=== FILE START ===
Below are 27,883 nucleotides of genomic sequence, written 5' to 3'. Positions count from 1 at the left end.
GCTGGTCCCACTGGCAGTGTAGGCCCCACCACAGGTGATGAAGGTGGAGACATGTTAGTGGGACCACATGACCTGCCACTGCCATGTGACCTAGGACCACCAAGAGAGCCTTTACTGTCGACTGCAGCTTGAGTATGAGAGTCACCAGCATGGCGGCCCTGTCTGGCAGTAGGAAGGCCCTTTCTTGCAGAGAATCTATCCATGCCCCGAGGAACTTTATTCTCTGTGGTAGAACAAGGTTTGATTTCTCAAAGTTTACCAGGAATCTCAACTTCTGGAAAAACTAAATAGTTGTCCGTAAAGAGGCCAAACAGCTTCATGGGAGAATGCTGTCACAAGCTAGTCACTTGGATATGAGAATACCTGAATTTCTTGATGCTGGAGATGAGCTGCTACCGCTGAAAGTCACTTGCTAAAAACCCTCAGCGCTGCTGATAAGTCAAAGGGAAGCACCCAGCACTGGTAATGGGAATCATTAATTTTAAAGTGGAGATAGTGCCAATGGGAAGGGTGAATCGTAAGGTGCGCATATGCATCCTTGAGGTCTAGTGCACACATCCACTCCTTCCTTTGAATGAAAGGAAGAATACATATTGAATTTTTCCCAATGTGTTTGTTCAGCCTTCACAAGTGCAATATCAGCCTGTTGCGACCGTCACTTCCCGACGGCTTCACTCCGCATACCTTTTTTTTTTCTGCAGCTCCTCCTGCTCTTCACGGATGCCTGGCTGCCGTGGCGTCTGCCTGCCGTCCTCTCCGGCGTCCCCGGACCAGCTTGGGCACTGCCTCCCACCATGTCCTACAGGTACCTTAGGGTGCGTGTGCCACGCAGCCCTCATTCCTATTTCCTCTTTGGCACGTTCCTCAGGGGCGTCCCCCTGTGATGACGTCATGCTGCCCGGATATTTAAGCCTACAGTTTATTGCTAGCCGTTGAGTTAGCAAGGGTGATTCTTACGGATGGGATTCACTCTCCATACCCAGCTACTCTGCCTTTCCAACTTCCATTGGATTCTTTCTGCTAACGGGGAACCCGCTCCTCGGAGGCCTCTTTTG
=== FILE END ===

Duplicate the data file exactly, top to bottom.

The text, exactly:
Below are 27,883 nucleotides of genomic sequence, written 5' to 3'. Positions count from 1 at the left end.
GCTGGTCCCACTGGCAGTGTAGGCCCCACCACAGGTGATGAAGGTGGAGACATGTTAGTGGGACCACATGACCTGCCACTGCCATGTGACCTAGGACCACCAAGAGAGCCTTTACTGTCGACTGCAGCTTGAGTATGAGAGTCACCAGCATGGCGGCCCTGTCTGGCAGTAGGAAGGCCCTTTCTTGCAGAGAATCTATCCATGCCCCGAGGAACTTTATTCTCTGTGGTAGAACAAGGTTTGATTTCTCAAAGTTTACCAGGAATCTCAACTTCTGGAAAAACTAAATAGTTGTCCGTAAAGAGGCCAAACAGCTTCATGGGAGAATGCTGTCACAAGCTAGTCACTTGGATATGAGAATACCTGAATTTCTTGATGCTGGAGATGAGCTGCTACCGCTGAAAGTCACTTGCTAAAAACCCTCAGCGCTGCTGATAAGTCAAAGGGAAGCACCCAGCACTGGTAATGGGAATCATTAATTTTAAAGTGGAGATAGTGCCAATGGGAAGGGTGAATCGTAAGGTGCGCATATGCATCCTTGAGGTCTAGTGCACACATCCACTCCTTCCTTTGAATGAAAGGAAGAATACATATTGAATTTTTCCCAATGTGTTTGTTCAGCCTTCACAAGTGCAATATCAGCCTGTTGCGACCGTCACTTCCCGACGGCTTCACTCCGCATACCTTTTTTTTTTCTGCAGCTCCTCCTGCTCTTCACGGATGCCTGGCTGCCGTGGCGTCTGCCTGCCGTCCTCTCCGGCGTCCCCGGACCAGCTTGGGCACTGCCTCCCACCATGTCCTACAGGTACCTTAGGGTGCGTGTGCCACGCAGCCCTCATTCCTATTTCCTCTTTGGCACGTTCCTCAGGGGCGTCCCCCTGTGATGACGTCATGCTGCCCGGATATTTAAGCCTACAGTTTATTGCTAGCCGTTGAGTTAGCAAGGGTGATTCTTACGGATGGGATTCACTCTCCATACCCAGCTACTCTGCCTTTCCAACTTCCATTGGATTCTTTCTGCTAACGGGGAACCCGCTCCTCGGAGGCCTCTTTTG